- Refers to the style of artistic production in the Cycladic archipelago between roughly 1600 and 1050 BCE. Artworks include pottery decorated with abstract and figural motifs, wall paintings depicting festivals and natural scenes, and a group of large terracotta figures, all which reveal the influence of Minoan and later Mycenean cultures.
- The application of paint to a surface primarily for protection or to apply a general color. For the application of pigments to a surface to create an expressive or communicative image, use "painting (image-making)."
- Limited to fragments of pottery or glass.
- Fine clay which, when mixed with water, results in a fluid with a creamlike consistency, used in casting, glazing, decorating, and repairing ceramic wares; in its natural state, it contains sufficient flux to be used for glazing and decorating without the need of additives. For ceramic glaze with a high content of slip, use "slip glaze."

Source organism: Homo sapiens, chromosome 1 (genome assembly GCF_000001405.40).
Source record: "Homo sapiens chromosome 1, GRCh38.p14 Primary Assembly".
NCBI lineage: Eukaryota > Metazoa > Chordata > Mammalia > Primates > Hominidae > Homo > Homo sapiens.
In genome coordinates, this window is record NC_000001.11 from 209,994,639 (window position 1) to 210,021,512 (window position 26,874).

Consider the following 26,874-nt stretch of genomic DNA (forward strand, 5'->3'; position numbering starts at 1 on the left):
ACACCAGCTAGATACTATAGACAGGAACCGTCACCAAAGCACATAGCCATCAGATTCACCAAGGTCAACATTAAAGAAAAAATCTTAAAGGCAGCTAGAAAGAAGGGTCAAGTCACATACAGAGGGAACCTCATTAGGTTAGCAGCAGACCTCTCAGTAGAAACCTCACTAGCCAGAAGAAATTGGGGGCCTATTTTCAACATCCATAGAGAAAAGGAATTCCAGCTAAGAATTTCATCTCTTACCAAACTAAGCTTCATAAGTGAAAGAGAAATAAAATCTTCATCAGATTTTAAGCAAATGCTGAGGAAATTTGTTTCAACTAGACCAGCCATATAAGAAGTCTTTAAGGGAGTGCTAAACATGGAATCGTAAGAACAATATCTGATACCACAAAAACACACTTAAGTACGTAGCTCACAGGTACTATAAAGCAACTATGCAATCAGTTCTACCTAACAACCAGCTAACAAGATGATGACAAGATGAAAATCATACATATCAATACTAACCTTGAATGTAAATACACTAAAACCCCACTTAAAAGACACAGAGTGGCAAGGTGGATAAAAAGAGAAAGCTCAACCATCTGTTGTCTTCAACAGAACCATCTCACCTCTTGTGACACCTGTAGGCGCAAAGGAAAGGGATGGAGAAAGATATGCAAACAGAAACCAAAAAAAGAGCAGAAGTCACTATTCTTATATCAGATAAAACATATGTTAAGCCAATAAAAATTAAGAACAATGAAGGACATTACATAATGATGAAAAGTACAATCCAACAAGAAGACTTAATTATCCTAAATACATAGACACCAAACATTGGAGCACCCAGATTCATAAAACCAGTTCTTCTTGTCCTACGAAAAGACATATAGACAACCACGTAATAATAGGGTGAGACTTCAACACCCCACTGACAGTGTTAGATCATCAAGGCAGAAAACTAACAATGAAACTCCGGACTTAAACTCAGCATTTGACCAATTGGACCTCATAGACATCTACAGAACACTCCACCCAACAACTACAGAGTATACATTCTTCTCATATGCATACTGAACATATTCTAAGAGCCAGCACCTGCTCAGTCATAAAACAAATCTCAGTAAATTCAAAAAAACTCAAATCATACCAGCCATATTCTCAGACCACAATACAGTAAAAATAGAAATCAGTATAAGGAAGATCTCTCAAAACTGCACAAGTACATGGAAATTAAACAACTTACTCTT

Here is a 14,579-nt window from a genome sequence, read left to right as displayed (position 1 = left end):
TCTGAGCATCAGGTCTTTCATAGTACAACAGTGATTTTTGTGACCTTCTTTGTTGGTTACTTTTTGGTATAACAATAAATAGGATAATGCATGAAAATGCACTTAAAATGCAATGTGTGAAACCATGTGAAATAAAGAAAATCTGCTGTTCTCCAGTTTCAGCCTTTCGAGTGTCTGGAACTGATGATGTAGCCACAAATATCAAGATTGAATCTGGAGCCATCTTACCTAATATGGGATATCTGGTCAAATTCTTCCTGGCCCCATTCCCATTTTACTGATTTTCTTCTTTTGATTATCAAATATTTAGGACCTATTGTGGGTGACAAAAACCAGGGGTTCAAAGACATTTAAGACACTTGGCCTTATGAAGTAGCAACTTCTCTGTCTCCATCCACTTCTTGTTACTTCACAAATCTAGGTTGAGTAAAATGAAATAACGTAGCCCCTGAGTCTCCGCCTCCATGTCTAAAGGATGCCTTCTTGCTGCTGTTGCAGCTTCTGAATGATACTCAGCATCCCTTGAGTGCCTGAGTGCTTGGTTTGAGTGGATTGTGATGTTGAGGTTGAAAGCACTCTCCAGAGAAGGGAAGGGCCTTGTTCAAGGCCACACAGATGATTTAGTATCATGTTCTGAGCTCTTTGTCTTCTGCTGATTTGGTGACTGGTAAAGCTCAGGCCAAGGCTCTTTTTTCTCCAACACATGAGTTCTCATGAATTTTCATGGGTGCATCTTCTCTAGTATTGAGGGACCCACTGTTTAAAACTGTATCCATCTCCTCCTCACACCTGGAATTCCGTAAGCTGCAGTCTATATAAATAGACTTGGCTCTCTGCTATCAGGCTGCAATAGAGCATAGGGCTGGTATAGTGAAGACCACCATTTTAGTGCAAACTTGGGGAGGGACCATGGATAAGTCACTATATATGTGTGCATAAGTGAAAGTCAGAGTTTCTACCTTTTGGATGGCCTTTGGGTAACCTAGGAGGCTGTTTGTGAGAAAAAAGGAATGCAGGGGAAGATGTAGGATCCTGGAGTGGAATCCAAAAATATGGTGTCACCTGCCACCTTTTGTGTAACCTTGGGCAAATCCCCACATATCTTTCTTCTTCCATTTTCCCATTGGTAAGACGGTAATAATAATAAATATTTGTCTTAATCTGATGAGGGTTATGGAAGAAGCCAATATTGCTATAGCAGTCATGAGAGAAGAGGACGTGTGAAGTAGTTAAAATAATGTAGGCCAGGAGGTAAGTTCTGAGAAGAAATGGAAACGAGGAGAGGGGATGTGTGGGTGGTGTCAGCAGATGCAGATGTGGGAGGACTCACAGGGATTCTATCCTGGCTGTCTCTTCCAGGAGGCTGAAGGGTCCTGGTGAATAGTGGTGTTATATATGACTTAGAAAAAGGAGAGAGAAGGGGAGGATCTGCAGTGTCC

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Dimensions: 1 5/16 x 1 1/8 x 3/16 in. (3.334 x 2.858 x 0.476 cm)
If you would like to cite this object in a Wikipedia article please use the following template:
<ref name=BMC>cite web |url=http://triarte.brynmawr.edu/objects-1/info/155854 |title=Late Cycladic Body Sherd with Slip and Painted Decoration |author=Bryn Mawr College Library Special Collections |accessdate=9/27/2021 |publisher=Bryn Mawr College</ref>
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